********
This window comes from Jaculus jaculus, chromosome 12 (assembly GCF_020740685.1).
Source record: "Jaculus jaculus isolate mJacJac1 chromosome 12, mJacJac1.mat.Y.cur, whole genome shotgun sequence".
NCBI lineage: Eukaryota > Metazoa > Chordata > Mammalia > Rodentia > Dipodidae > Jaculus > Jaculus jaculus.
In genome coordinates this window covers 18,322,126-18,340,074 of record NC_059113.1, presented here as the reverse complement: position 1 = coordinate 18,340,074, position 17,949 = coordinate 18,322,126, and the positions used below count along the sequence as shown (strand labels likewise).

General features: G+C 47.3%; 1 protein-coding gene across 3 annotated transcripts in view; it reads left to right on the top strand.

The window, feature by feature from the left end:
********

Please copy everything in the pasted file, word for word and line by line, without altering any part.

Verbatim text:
This window comes from Jaculus jaculus, chromosome 12 (assembly GCF_020740685.1).
Source record: "Jaculus jaculus isolate mJacJac1 chromosome 12, mJacJac1.mat.Y.cur, whole genome shotgun sequence".
NCBI lineage: Eukaryota > Metazoa > Chordata > Mammalia > Rodentia > Dipodidae > Jaculus > Jaculus jaculus.
In genome coordinates this window covers 18,322,126-18,340,074 of record NC_059113.1, presented here as the reverse complement: position 1 = coordinate 18,340,074, position 17,949 = coordinate 18,322,126, and the positions used below count along the sequence as shown (strand labels likewise).

General features: G+C 47.3%; 1 protein-coding gene across 3 annotated transcripts in view; it reads left to right on the top strand.

The window, feature by feature from the left end: